By Bernie Becker - 07/25/11 07:59 PM EDT
Under the new IRS policy, the usual deadlines for IRS collection and refund requests will apply to innocent-spouse claims.
In addition to scrapping the two-year limit, the IRS will also not move to collect in some innocent-spouse cases where a ruling already has been made. According to Monday’s announcement, taxpayers who had their request for protection denied solely because they did not meet the two-year deadline also can resubmit their claim, if the IRS collection window has not expired.
Nina Olson, the national taxpayer advocate, and a pair of veteran House Democrats applauded Monday's move, with Olson calling it “a welcome occasion where everyone has emerged a winner.”
"This is a huge victory that removes an arbitrary obstacle for innocent spouses, primarily women, and helps us move toward a more equitable tax system,” Rep. Pete Stark (D-Calif.), a senior member of the tax-writing House Ways and Means Committee, said in a statement.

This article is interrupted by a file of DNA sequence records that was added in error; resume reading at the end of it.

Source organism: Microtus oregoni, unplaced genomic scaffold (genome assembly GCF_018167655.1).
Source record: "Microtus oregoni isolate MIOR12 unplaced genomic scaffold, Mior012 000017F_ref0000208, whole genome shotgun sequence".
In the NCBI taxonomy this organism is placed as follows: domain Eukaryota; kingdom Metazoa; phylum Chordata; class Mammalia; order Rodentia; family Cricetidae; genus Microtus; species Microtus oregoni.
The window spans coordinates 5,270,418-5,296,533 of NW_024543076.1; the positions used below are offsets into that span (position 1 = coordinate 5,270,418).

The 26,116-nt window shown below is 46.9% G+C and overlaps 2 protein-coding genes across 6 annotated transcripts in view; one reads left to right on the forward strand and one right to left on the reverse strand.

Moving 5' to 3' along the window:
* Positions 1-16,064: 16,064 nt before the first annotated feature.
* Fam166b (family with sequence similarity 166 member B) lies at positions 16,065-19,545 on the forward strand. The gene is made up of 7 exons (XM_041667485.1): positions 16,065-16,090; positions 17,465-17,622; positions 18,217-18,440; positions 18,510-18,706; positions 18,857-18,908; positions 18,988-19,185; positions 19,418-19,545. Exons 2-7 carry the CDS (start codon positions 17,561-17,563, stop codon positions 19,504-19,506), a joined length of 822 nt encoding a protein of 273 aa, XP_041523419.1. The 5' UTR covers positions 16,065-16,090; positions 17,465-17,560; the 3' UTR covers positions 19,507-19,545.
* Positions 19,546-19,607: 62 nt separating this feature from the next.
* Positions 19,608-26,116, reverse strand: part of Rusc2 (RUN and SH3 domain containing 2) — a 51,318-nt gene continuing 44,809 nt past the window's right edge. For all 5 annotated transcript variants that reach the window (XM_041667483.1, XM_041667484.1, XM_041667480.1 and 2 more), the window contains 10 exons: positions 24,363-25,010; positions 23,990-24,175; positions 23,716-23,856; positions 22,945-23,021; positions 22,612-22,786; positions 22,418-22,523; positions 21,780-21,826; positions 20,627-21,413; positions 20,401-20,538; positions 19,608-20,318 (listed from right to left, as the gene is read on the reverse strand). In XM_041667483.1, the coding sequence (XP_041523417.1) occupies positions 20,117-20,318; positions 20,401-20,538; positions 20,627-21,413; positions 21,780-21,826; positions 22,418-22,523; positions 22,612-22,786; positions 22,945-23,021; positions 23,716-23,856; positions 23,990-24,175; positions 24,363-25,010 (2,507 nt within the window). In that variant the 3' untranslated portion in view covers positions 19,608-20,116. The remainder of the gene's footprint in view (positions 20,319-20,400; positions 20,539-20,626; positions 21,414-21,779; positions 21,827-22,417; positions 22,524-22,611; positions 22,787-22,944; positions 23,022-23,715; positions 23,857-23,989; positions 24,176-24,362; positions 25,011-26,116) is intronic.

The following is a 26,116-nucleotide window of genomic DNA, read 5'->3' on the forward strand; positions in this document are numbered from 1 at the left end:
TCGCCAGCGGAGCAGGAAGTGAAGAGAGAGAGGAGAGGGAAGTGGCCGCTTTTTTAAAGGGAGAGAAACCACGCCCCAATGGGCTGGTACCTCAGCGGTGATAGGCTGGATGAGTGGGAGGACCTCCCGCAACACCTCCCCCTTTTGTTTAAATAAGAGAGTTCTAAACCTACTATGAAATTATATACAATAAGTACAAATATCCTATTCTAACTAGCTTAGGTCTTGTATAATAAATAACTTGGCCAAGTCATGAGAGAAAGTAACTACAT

Rep. Jim McDermottJim McDermottHouse passes bill exempting some from ObamaCare mandate Government to step in if insurance companies don't offer affordable health care choices Dems fear they made a mistake passing ObamaCare provision MORE (D-Wash.), another Ways and Means member, and Stark had prodded Shulman to withdraw the two-year rule in an April letter signed by more than 45 other House Democrats.
Sen. Max BaucusMax BaucusChina moves to lift ban on US beef Overnight Healthcare: Zika fight stalls government funding talks | Census finds big drop in uninsured | Mental health bill faces wait Glover Park Group now lobbying for Lyft MORE (D-Mont.), the chairman of the Finance Committee, and two other Senate Democrats also called on the IRS to look into the matter, while Rep. Michele BachmannMichele BachmannThe right-wing wants a revolution, and we had better pay attention Bachmann: Trump, GOP feud isn't a 'civil war' Trump says 2016 is the GOP's last chance to win MORE (R-Minn.) introduced legislation this year to get rid of the two-year time limit.
The Treasury Department and the IRS installed the two-year deadline in 2002 regulations, after Congress did not set insert a time limit for this particular claim in legislation aimed at helping innocent spouses.